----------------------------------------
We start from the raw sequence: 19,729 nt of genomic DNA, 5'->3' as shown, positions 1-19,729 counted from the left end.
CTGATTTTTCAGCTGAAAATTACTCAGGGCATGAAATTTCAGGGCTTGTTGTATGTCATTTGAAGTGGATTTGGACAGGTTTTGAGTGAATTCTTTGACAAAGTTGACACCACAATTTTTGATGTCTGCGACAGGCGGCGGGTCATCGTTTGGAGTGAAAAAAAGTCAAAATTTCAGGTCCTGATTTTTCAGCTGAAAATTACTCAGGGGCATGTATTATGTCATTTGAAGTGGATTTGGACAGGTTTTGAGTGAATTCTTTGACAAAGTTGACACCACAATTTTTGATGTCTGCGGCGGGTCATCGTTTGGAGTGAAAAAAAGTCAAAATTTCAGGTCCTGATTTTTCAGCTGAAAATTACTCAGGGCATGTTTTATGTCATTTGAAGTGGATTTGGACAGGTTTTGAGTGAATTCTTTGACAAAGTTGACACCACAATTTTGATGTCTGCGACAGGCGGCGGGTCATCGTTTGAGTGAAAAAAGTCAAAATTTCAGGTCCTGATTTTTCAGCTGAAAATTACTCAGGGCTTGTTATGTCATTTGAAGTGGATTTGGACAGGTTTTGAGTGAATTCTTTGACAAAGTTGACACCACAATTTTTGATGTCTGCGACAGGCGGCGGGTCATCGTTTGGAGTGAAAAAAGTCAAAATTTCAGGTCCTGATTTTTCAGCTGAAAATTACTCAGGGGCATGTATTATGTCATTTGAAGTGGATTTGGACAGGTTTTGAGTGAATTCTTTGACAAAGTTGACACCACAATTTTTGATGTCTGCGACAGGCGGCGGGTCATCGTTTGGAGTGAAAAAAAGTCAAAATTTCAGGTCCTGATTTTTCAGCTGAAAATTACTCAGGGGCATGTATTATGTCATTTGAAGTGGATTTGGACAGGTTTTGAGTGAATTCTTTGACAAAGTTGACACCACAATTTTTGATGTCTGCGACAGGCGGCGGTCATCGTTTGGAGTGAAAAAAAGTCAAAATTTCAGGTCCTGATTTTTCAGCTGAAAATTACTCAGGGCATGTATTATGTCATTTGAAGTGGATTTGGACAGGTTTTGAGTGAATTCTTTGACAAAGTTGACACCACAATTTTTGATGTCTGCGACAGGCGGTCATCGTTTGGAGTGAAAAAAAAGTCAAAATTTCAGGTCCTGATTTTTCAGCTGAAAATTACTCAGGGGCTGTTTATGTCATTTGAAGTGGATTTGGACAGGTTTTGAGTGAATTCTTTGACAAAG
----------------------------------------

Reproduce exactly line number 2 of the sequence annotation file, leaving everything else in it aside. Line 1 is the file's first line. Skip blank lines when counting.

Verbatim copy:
CTGATTTTTCAGCTGAAAATTACTCAGGGCATGAAATTTCAGGGCTTGTTGTATGTCATTTGAAGTGGATTTGGACAGGTTTTGAGTGAATTCTTTGACAAAGTTGACACCACAATTTTTGATGTCTGCGACAGGCGGCGGGTCATCGTTTGGAGTGAAAAAAAGTCAAAATTTCAGGTCCTGATTTTTCAGCTGAAAATTACTCAGGGGCATGTATTATGTCATTTGAAGTGGATTTGGACAGGTTTTGAGTGAATTCTTTGACAAAGTTGACACCACAATTTTTGATGTCTGCGGCGGGTCATCGTTTGGAGTGAAAAAAAGTCAAAATTTCAGGTCCTGATTTTTCAGCTGAAAATTACTCAGGGCATGTTTTATGTCATTTGAAGTGGATTTGGACAGGTTTTGAGTGAATTCTTTGACAAAGTTGACACCACAATTTTGATGTCTGCGACAGGCGGCGGGTCATCGTTTGAGTGAAAAAAGTCAAAATTTCAGGTCCTGATTTTTCAGCTGAAAATTACTCAGGGCTTGTTATGTCATTTGAAGTGGATTTGGACAGGTTTTGAGTGAATTCTTTGACAAAGTTGACACCACAATTTTTGATGTCTGCGACAGGCGGCGGGTCATCGTTTGGAGTGAAAAAAGTCAAAATTTCAGGTCCTGATTTTTCAGCTGAAAATTACTCAGGGGCATGTATTATGTCATTTGAAGTGGATTTGGACAGGTTTTGAGTGAATTCTTTGACAAAGTTGACACCACAATTTTTGATGTCTGCGACAGGCGGCGGGTCATCGTTTGGAGTGAAAAAAAGTCAAAATTTCAGGTCCTGATTTTTCAGCTGAAAATTACTCAGGGGCATGTATTATGTCATTTGAAGTGGATTTGGACAGGTTTTGAGTGAATTCTTTGACAAAGTTGACACCACAATTTTTGATGTCTGCGACAGGCGGCGGTCATCGTTTGGAGTGAAAAAAAGTCAAAATTTCAGGTCCTGATTTTTCAGCTGAAAATTACTCAGGGCATGTATTATGTCATTTGAAGTGGATTTGGACAGGTTTTGAGTGAATTCTTTGACAAAGTTGACACCACAATTTTTGATGTCTGCGACAGGCGGTCATCGTTTGGAGTGAAAAAAAAGTCAAAATTTCAGGTCCTGATTTTTCAGCTGAAAATTACTCAGGGGCTGTTTATGTCATTTGAAGTGGATTTGGACAGGTTTTGAGTGAATTCTTTGACAAAG